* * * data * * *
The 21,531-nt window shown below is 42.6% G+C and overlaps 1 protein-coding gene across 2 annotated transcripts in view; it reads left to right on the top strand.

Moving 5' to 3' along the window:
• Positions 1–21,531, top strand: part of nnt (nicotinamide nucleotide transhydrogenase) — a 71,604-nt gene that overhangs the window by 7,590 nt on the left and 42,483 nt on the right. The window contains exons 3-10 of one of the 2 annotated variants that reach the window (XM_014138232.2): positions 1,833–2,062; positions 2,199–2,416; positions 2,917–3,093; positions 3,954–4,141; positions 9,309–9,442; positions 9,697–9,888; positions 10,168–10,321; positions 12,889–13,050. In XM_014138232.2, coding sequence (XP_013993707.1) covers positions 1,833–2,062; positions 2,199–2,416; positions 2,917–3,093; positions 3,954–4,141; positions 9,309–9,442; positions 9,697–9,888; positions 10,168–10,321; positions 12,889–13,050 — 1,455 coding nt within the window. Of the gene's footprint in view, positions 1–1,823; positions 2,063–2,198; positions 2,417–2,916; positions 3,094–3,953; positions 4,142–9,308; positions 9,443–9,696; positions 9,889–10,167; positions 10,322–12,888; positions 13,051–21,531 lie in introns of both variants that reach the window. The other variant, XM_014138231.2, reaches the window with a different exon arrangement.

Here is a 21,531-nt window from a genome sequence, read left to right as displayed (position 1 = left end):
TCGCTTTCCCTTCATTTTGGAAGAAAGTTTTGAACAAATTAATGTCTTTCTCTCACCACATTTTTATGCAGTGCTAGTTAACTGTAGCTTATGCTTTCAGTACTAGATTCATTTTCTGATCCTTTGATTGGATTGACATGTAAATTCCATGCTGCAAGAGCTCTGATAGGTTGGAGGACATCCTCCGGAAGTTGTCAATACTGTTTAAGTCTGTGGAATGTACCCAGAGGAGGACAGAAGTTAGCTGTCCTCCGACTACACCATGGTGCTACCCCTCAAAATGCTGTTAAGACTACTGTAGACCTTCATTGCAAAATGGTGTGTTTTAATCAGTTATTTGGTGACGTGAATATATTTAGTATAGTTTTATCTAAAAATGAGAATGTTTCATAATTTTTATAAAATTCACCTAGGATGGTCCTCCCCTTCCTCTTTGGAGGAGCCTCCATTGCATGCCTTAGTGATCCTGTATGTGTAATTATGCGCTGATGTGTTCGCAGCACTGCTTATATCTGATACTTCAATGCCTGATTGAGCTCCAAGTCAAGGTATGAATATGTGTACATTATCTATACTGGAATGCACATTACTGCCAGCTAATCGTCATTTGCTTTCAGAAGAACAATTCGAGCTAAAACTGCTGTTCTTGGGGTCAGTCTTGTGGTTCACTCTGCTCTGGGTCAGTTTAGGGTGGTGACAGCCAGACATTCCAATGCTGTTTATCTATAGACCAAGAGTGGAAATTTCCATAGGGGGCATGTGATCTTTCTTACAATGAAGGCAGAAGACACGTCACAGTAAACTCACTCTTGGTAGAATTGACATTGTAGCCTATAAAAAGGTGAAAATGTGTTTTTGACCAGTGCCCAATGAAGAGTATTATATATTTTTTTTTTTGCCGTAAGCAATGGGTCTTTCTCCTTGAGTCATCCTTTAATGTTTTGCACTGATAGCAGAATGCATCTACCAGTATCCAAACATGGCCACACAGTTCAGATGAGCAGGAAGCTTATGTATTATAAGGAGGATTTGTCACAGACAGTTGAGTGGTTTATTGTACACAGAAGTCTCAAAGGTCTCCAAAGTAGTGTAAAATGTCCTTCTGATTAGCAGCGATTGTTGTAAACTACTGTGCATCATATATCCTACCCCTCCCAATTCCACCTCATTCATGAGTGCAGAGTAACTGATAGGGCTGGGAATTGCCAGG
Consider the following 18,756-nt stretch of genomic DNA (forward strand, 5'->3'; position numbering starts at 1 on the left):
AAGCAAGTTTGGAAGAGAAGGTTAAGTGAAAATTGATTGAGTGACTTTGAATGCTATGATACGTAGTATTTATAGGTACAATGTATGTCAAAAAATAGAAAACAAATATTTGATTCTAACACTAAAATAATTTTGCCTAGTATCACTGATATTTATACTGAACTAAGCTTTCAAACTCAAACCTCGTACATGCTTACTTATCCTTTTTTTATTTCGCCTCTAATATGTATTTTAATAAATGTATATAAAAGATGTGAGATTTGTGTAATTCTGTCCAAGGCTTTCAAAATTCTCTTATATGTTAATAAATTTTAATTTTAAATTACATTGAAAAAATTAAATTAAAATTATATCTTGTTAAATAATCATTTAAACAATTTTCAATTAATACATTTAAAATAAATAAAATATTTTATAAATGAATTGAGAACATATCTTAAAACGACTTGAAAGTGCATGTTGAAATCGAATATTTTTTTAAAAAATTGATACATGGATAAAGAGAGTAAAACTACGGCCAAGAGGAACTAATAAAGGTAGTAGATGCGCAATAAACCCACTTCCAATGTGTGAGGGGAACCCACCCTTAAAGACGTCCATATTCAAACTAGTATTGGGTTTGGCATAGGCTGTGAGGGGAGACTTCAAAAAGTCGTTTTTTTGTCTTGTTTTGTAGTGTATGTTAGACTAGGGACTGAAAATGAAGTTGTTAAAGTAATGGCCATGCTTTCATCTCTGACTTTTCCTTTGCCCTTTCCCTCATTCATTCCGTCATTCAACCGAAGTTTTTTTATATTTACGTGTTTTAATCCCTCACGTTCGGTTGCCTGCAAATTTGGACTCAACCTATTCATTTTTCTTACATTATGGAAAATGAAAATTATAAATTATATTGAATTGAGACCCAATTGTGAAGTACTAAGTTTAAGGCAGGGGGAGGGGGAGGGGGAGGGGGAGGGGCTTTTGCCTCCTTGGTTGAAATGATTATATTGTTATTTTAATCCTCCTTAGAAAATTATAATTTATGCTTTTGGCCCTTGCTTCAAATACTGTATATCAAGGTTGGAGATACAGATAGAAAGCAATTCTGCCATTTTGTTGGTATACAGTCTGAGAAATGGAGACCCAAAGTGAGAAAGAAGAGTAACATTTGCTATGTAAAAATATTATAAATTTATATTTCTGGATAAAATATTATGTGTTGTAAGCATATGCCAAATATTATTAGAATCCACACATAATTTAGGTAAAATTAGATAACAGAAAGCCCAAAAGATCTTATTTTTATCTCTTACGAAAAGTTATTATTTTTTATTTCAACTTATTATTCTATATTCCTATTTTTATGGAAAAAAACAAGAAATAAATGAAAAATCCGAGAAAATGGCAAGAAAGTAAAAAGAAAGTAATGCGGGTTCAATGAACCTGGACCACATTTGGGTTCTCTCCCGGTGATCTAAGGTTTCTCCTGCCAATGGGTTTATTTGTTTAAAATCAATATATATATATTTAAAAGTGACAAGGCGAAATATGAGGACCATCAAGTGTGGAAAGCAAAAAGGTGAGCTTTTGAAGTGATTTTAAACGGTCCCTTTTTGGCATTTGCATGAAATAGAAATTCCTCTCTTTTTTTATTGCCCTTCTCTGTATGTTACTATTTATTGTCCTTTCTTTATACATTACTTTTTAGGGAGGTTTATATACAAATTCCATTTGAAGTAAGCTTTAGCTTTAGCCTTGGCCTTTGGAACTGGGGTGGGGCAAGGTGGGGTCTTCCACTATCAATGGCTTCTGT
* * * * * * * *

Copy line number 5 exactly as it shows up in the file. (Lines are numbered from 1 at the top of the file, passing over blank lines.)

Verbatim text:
TCGCTTTCCCTTCATTTTGGAAGAAAGTTTTGAACAAATTAATGTCTTTCTCTCACCACATTTTTATGCAGTGCTAGTTAACTGTAGCTTATGCTTTCAGTACTAGATTCATTTTCTGATCCTTTGATTGGATTGACATGTAAATTCCATGCTGCAAGAGCTCTGATAGGTTGGAGGACATCCTCCGGAAGTTGTCAATACTGTTTAAGTCTGTGGAATGTACCCAGAGGAGGACAGAAGTTAGCTGTCCTCCGACTACACCATGGTGCTACCCCTCAAAATGCTGTTAAGACTACTGTAGACCTTCATTGCAAAATGGTGTGTTTTAATCAGTTATTTGGTGACGTGAATATATTTAGTATAGTTTTATCTAAAAATGAGAATGTTTCATAATTTTTATAAAATTCACCTAGGATGGTCCTCCCCTTCCTCTTTGGAGGAGCCTCCATTGCATGCCTTAGTGATCCTGTATGTGTAATTATGCGCTGATGTGTTCGCAGCACTGCTTATATCTGATACTTCAATGCCTGATTGAGCTCCAAGTCAAGGTATGAATATGTGTACATTATCTATACTGGAATGCACATTACTGCCAGCTAATCGTCATTTGCTTTCAGAAGAACAATTCGAGCTAAAACTGCTGTTCTTGGGGTCAGTCTTGTGGTTCACTCTGCTCTGGGTCAGTTTAGGGTGGTGACAGCCAGACATTCCAATGCTGTTTATCTATAGACCAAGAGTGGAAATTTCCATAGGGGGCATGTGATCTTTCTTACAATGAAGGCAGAAGACACGTCACAGTAAACTCACTCTTGGTAGAATTGACATTGTAGCCTATAAAAAGGTGAAAATGTGTTTTTGACCAGTGCCCAATGAAGAGTATTATATATTTTTTTTTTTGCCGTAAGCAATGGGTCTTTCTCCTTGAGTCATCCTTTAATGTTTTGCACTGATAGCAGAATGCATCTACCAGTATCCAAACATGGCCACACAGTTCAGATGAGCAGGAAGCTTATGTATTATAAGGAGGATTTGTCACAGACAGTTGAGTGGTTTATTGTACACAGAAGTCTCAAAGGTCTCCAAAGTAGTGTAAAATGTCCTTCTGATTAGCAGCGATTGTTGTAAACTACTGTGCATCATATATCCTACCCCTCCCAATTCCACCTCATTCATGAGTGCAGAGTAACTGATAGGGCTGGGAATTGCCAGG